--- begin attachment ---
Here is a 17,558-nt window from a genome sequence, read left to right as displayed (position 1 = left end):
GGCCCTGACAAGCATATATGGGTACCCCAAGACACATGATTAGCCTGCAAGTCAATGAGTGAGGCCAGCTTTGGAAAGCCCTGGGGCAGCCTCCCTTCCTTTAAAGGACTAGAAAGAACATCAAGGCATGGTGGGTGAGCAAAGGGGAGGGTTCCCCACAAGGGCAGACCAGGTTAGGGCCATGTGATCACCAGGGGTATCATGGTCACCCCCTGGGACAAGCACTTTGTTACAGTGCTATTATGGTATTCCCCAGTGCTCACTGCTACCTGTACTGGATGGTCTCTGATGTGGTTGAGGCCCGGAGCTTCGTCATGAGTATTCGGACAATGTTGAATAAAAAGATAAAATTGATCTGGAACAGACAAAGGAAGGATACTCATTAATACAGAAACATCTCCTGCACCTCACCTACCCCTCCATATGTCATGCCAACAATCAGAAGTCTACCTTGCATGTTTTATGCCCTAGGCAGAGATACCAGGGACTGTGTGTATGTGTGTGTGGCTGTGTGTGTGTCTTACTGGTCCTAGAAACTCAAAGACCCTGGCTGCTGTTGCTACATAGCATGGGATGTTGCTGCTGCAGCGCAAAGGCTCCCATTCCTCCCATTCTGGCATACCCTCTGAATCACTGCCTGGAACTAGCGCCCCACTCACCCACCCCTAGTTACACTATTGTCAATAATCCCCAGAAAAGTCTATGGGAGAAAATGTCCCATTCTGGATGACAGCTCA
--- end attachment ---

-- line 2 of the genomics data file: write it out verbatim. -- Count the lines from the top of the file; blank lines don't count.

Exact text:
GGCCCTGACAAGCATATATGGGTACCCCAAGACACATGATTAGCCTGCAAGTCAATGAGTGAGGCCAGCTTTGGAAAGCCCTGGGGCAGCCTCCCTTCCTTTAAAGGACTAGAAAGAACATCAAGGCATGGTGGGTGAGCAAAGGGGAGGGTTCCCCACAAGGGCAGACCAGGTTAGGGCCATGTGATCACCAGGGGTATCATGGTCACCCCCTGGGACAAGCACTTTGTTACAGTGCTATTATGGTATTCCCCAGTGCTCACTGCTACCTGTACTGGATGGTCTCTGATGTGGTTGAGGCCCGGAGCTTCGTCATGAGTATTCGGACAATGTTGAATAAAAAGATAAAATTGATCTGGAACAGACAAAGGAAGGATACTCATTAATACAGAAACATCTCCTGCACCTCACCTACCCCTCCATATGTCATGCCAACAATCAGAAGTCTACCTTGCATGTTTTATGCCCTAGGCAGAGATACCAGGGACTGTGTGTATGTGTGTGTGGCTGTGTGTGTGTCTTACTGGTCCTAGAAACTCAAAGACCCTGGCTGCTGTTGCTACATAGCATGGGATGTTGCTGCTGCAGCGCAAAGGCTCCCATTCCTCCCATTCTGGCATACCCTCTGAATCACTGCCTGGAACTAGCGCCCCACTCACCCACCCCTAGTTACACTATTGTCAATAATCCCCAGAAAAGTCTATGGGAGAAAATGTCCCATTCTGGATGACAGCTCA